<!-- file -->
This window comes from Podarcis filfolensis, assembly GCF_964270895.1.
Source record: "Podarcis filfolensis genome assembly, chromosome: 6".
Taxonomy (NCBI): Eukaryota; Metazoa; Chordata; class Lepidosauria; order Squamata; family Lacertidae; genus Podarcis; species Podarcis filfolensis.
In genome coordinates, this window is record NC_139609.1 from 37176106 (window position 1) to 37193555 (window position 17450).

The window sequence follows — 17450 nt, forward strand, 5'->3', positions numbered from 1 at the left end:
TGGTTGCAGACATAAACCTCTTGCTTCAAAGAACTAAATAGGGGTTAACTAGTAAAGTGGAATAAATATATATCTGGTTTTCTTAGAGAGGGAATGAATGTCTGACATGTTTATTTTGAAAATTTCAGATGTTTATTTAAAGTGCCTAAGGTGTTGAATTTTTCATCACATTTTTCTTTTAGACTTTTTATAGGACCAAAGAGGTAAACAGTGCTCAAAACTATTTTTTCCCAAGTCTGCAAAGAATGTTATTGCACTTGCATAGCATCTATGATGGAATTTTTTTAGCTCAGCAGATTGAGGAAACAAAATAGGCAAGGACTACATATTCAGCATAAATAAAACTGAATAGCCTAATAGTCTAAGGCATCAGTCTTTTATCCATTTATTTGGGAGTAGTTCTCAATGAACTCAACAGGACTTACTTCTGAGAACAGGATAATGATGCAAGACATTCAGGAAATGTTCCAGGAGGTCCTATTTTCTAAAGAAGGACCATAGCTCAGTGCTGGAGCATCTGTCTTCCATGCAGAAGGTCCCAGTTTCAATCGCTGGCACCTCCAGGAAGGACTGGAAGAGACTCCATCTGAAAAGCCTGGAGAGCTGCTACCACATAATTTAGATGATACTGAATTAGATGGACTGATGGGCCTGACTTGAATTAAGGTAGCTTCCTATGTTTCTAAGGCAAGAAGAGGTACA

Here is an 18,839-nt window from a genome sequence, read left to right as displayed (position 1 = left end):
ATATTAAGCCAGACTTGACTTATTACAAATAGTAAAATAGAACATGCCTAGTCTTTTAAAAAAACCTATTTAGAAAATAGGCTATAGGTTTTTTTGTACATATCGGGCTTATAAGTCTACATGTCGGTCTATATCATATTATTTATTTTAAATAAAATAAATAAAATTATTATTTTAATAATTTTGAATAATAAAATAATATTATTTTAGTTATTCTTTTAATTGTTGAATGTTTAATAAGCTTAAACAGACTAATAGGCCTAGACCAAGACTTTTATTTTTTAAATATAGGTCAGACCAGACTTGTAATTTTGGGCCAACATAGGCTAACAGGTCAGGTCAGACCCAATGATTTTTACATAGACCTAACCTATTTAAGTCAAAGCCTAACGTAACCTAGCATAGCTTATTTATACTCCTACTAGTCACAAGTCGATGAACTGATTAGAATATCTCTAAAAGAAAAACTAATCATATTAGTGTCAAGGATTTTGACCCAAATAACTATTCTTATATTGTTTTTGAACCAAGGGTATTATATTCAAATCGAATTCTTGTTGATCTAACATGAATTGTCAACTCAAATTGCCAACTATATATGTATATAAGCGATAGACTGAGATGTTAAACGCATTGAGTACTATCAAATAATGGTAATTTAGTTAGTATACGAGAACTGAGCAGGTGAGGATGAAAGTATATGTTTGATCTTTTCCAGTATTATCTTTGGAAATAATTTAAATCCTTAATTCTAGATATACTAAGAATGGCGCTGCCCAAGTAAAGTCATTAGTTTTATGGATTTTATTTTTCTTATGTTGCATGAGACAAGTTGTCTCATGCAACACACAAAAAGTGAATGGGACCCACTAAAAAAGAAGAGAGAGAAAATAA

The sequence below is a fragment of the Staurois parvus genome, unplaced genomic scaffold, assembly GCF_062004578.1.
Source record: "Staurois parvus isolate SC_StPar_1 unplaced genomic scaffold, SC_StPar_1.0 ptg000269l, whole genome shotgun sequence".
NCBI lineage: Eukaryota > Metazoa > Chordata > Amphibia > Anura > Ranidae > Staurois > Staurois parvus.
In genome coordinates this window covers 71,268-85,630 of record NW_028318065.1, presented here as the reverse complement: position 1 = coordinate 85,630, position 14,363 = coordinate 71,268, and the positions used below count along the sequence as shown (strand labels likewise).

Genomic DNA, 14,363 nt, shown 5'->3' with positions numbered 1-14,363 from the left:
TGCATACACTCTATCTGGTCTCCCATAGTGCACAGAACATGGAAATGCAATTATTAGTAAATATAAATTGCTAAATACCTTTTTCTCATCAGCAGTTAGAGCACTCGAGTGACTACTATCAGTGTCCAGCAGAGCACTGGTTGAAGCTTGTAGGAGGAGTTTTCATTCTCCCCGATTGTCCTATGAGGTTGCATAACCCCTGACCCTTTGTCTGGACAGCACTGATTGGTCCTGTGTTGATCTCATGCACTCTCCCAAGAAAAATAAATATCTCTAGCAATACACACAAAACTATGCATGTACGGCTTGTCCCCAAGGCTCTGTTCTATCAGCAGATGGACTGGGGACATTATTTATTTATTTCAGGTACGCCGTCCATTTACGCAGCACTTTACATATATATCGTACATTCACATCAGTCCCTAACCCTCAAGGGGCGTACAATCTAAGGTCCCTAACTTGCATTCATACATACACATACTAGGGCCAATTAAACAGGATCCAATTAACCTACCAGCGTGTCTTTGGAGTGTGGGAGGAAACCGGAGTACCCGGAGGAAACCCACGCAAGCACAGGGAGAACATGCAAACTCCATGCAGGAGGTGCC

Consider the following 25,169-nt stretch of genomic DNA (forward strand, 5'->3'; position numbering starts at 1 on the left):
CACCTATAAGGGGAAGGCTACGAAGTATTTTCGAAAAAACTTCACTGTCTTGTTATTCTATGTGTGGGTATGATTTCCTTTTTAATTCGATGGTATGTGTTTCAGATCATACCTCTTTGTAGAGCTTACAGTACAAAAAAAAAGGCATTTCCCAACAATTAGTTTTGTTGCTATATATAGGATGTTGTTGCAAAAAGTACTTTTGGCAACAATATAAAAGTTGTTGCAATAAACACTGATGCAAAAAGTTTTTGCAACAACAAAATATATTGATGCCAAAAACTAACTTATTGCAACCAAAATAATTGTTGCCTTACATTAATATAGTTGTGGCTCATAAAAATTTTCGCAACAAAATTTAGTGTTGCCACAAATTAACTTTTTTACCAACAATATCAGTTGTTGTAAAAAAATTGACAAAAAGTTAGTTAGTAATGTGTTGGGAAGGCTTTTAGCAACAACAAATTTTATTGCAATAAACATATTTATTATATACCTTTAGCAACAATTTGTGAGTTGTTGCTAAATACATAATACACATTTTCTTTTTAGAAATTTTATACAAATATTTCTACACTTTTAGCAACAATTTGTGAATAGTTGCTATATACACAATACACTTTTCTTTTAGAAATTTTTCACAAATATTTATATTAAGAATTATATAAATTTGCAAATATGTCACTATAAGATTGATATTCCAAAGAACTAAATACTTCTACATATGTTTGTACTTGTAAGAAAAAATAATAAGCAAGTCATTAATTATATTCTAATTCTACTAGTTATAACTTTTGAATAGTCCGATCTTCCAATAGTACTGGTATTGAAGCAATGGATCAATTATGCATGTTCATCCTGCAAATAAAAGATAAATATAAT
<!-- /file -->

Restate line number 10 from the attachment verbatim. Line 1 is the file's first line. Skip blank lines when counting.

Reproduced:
Source record: "Staurois parvus isolate SC_StPar_1 unplaced genomic scaffold, SC_StPar_1.0 ptg000269l, whole genome shotgun sequence".